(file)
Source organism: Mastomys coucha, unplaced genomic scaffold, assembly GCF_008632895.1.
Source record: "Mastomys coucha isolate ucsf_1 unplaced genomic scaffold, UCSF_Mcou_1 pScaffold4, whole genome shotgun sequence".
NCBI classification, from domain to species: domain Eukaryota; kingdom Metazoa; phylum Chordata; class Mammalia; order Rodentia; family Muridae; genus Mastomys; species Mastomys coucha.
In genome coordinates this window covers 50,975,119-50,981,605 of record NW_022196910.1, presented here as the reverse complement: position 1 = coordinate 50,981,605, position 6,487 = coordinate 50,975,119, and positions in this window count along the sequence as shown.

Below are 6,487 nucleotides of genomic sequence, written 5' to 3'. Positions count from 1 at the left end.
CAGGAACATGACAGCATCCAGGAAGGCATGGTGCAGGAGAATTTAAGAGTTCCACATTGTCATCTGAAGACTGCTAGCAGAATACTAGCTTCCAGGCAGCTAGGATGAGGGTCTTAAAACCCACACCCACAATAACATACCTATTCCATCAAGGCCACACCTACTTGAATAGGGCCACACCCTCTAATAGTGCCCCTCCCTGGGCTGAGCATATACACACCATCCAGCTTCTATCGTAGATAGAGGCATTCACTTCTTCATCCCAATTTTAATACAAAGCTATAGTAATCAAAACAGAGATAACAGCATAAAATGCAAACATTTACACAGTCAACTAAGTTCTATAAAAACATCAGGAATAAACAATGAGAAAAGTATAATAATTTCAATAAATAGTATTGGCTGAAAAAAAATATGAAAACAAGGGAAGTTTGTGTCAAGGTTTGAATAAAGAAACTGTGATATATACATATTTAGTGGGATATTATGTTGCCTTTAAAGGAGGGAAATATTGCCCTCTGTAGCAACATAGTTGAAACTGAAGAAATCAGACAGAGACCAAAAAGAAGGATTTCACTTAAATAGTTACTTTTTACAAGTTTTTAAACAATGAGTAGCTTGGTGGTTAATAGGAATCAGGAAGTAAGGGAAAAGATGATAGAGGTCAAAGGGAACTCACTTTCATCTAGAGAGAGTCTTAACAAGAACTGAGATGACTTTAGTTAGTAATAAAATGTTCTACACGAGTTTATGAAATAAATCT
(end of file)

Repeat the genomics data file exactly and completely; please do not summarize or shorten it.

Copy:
Source organism: Mastomys coucha, unplaced genomic scaffold, assembly GCF_008632895.1.
Source record: "Mastomys coucha isolate ucsf_1 unplaced genomic scaffold, UCSF_Mcou_1 pScaffold4, whole genome shotgun sequence".
NCBI classification, from domain to species: domain Eukaryota; kingdom Metazoa; phylum Chordata; class Mammalia; order Rodentia; family Muridae; genus Mastomys; species Mastomys coucha.
In genome coordinates this window covers 50,975,119-50,981,605 of record NW_022196910.1, presented here as the reverse complement: position 1 = coordinate 50,981,605, position 6,487 = coordinate 50,975,119, and positions in this window count along the sequence as shown.

Below are 6,487 nucleotides of genomic sequence, written 5' to 3'. Positions count from 1 at the left end.
CAGGAACATGACAGCATCCAGGAAGGCATGGTGCAGGAGAATTTAAGAGTTCCACATTGTCATCTGAAGACTGCTAGCAGAATACTAGCTTCCAGGCAGCTAGGATGAGGGTCTTAAAACCCACACCCACAATAACATACCTATTCCATCAAGGCCACACCTACTTGAATAGGGCCACACCCTCTAATAGTGCCCCTCCCTGGGCTGAGCATATACACACCATCCAGCTTCTATCGTAGATAGAGGCATTCACTTCTTCATCCCAATTTTAATACAAAGCTATAGTAATCAAAACAGAGATAACAGCATAAAATGCAAACATTTACACAGTCAACTAAGTTCTATAAAAACATCAGGAATAAACAATGAGAAAAGTATAATAATTTCAATAAATAGTATTGGCTGAAAAAAAATATGAAAACAAGGGAAGTTTGTGTCAAGGTTTGAATAAAGAAACTGTGATATATACATATTTAGTGGGATATTATGTTGCCTTTAAAGGAGGGAAATATTGCCCTCTGTAGCAACATAGTTGAAACTGAAGAAATCAGACAGAGACCAAAAAGAAGGATTTCACTTAAATAGTTACTTTTTACAAGTTTTTAAACAATGAGTAGCTTGGTGGTTAATAGGAATCAGGAAGTAAGGGAAAAGATGATAGAGGTCAAAGGGAACTCACTTTCATCTAGAGAGAGTCTTAACAAGAACTGAGATGACTTTAGTTAGTAATAAAATGTTCTACACGAGTTTATGAAATAAATCT